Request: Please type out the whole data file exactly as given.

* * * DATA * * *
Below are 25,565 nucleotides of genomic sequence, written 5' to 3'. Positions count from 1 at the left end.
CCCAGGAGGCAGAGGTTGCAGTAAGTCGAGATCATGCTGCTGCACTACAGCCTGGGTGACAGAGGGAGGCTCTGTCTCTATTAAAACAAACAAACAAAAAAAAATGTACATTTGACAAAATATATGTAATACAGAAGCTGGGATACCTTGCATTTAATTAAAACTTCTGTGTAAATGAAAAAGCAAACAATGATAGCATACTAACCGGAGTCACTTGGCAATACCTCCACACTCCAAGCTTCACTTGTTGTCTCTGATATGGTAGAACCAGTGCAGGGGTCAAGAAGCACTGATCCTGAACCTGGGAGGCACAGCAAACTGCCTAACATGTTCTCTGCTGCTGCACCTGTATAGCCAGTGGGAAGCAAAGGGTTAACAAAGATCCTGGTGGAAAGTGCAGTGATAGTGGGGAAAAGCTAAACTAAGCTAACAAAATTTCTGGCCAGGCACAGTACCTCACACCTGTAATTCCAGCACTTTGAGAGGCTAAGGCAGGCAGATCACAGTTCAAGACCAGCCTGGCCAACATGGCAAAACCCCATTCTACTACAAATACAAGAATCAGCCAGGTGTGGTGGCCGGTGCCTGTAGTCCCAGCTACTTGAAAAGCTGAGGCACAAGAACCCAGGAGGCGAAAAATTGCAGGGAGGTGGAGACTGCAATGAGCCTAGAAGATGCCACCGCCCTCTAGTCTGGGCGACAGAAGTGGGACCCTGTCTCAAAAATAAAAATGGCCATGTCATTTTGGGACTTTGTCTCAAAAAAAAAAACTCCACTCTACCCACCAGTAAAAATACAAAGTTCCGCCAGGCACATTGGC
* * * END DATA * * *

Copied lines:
Below are 25,565 nucleotides of genomic sequence, written 5' to 3'. Positions count from 1 at the left end.
CCCAGGAGGCAGAGGTTGCAGTAAGTCGAGATCATGCTGCTGCACTACAGCCTGGGTGACAGAGGGAGGCTCTGTCTCTATTAAAACAAACAAACAAAAAAAAATGTACATTTGACAAAATATATGTAATACAGAAGCTGGGATACCTTGCATTTAATTAAAACTTCTGTGTAAATGAAAAAGCAAACAATGATAGCATACTAACCGGAGTCACTTGGCAATACCTCCACACTCCAAGCTTCACTTGTTGTCTCTGATATGGTAGAACCAGTGCAGGGGTCAAGAAGCACTGATCCTGAACCTGGGAGGCACAGCAAACTGCCTAACATGTTCTCTGCTGCTGCACCTGTATAGCCAGTGGGAAGCAAAGGGTTAACAAAGATCCTGGTGGAAAGTGCAGTGATAGTGGGGAAAAGCTAAACTAAGCTAACAAAATTTCTGGCCAGGCACAGTACCTCACACCTGTAATTCCAGCACTTTGAGAGGCTAAGGCAGGCAGATCACAGTTCAAGACCAGCCTGGCCAACATGGCAAAACCCCATTCTACTACAAATACAAGAATCAGCCAGGTGTGGTGGCCGGTGCCTGTAGTCCCAGCTACTTGAAAAGCTGAGGCACAAGAACCCAGGAGGCGAAAAATTGCAGGGAGGTGGAGACTGCAATGAGCCTAGAAGATGCCACCGCCCTCTAGTCTGGGCGACAGAAGTGGGACCCTGTCTCAAAAATAAAAATGGCCATGTCATTTTGGGACTTTGTCTCAAAAAAAAAAACTCCACTCTACCCACCAGTAAAAATACAAAGTTCCGCCAGGCACATTGGC